By Amy Sacks March 31, 2003
Waving American flags and singing the national anthem, 200 people gathered at Ground Zero yesterday in a peaceful rally to support U.S. troops in Iraq.
Among the demonstrators bearing yellow ribbons were 9/11 victims’ loved ones, veterans and firefighters, who braved wind and rain at the site where many believe the war began.
” We stand here by the World Trade Center, which marks the first casualties in the War on Terror,” said Michelle Boryczewski, of Hoboken, N.J., whose brother, Martin, 29, was killed in the twin towers attacks.
” When we are long gone, our leaders and our troops should be remembered forever because they are writing history,” she said.
Al Santora carried a large photograph of his son, Christopher, a firefighter with Engine 54, who was killed Sept. 11, 2001.
Santora – joined by six members of his family – also was there to show support for his daughter, Kathleen Montali, 21, and her husband, Christopher, 23, who are both in the Army.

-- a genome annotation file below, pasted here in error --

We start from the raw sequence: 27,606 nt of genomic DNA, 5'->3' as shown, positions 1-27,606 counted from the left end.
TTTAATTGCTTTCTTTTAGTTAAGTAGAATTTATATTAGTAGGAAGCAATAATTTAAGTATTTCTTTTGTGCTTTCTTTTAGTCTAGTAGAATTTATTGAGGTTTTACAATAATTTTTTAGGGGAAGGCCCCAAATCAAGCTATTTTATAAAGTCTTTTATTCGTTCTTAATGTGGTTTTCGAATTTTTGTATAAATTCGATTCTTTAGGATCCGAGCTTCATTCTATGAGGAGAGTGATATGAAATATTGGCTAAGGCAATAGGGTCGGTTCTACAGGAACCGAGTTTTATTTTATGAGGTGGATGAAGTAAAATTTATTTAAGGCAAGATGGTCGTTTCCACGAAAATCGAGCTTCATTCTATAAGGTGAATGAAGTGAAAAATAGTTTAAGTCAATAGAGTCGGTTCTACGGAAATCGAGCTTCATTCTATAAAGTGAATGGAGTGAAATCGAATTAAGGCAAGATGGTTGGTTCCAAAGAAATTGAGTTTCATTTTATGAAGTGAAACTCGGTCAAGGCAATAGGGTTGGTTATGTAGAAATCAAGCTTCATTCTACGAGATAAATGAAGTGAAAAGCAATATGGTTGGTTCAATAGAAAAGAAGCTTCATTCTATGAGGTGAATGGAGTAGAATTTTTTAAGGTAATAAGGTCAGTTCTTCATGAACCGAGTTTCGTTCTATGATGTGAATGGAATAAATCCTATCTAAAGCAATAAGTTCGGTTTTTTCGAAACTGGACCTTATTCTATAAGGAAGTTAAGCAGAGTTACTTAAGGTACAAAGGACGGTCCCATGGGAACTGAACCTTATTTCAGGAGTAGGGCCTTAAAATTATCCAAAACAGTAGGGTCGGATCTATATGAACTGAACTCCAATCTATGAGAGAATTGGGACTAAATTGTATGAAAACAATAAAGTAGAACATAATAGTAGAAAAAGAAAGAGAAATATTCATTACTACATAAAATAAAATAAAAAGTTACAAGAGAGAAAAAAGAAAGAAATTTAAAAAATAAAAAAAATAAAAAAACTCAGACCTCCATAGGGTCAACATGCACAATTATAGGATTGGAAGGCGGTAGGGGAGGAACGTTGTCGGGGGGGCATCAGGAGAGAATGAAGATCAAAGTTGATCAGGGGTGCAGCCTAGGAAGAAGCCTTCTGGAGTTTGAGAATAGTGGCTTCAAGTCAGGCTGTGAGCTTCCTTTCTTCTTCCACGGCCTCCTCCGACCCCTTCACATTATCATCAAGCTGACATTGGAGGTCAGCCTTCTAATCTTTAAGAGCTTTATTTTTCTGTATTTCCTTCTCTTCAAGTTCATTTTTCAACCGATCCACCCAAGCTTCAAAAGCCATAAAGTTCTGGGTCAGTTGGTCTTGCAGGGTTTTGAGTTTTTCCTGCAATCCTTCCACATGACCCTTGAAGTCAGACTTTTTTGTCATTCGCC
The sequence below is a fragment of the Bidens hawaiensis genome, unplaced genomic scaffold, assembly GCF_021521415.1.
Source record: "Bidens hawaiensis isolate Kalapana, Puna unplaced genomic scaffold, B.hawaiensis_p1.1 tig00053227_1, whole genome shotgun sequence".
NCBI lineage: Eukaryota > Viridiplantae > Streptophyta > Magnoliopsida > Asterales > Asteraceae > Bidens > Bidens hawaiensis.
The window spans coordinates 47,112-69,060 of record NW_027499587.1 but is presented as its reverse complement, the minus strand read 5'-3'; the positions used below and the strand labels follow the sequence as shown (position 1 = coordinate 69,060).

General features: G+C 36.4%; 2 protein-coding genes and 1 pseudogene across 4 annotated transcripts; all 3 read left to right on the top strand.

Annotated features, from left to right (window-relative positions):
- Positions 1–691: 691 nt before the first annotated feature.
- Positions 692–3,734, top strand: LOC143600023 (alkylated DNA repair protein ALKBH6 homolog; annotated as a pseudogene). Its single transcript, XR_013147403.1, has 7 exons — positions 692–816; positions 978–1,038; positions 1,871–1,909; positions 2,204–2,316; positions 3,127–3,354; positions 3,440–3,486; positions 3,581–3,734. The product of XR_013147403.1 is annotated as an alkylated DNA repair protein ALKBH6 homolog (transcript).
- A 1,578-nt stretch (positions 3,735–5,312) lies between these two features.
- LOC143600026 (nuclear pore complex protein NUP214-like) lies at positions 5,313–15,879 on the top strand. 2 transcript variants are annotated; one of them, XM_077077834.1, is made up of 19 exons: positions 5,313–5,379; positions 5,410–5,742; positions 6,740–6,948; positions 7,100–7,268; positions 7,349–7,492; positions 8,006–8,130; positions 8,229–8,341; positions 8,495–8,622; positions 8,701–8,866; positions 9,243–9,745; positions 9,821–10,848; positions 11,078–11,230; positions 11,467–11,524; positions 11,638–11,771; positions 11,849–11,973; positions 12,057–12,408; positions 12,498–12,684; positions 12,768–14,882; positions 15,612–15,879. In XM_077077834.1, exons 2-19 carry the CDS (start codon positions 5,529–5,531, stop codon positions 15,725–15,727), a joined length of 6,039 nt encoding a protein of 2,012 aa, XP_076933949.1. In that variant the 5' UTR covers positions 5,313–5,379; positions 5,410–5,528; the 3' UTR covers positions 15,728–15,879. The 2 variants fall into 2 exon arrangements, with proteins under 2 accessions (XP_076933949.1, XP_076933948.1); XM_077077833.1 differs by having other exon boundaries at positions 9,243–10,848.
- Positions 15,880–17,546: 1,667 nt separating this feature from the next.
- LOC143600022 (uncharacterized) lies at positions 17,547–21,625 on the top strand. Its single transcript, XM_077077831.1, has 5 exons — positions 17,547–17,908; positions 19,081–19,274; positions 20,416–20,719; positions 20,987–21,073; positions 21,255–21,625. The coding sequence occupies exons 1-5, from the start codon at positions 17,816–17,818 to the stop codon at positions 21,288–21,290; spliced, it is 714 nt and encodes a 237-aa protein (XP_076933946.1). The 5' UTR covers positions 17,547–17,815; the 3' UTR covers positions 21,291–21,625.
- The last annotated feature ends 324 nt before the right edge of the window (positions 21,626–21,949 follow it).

The couple is stationed in Germany, awaiting deployment to Kuwait.
” It’s discouraging for them and the rest of the troops,” Santora said. “They said they’re only hearing news of anti-war protests.”
Rally organizer Jill Pall said the gathering was neither to support nor protest the war.
” It’s to support our troops past, present and future,” said Pall, founder of Adam’s Angels, the group named after Firefighter Adam Rand, who was killed in the terror attacks.
Members of the Manhattan Chapter of the Vietnam Veterans of America said they want to ensure that troops fighting in Iraq get the recognition the Vietnam vets never got.
” We know what it’s like to eat dirt and dodge bullets” said veteran Tom Fox, now president of the New York Water Taxi. “We had support from our family and friends, but the general public mixed up the warrior with the war. When we came home, we were disrespected.”
Fox added: “We want to be able to say to the troops what all veterans say when they see each other: ‘Welcome Home!'”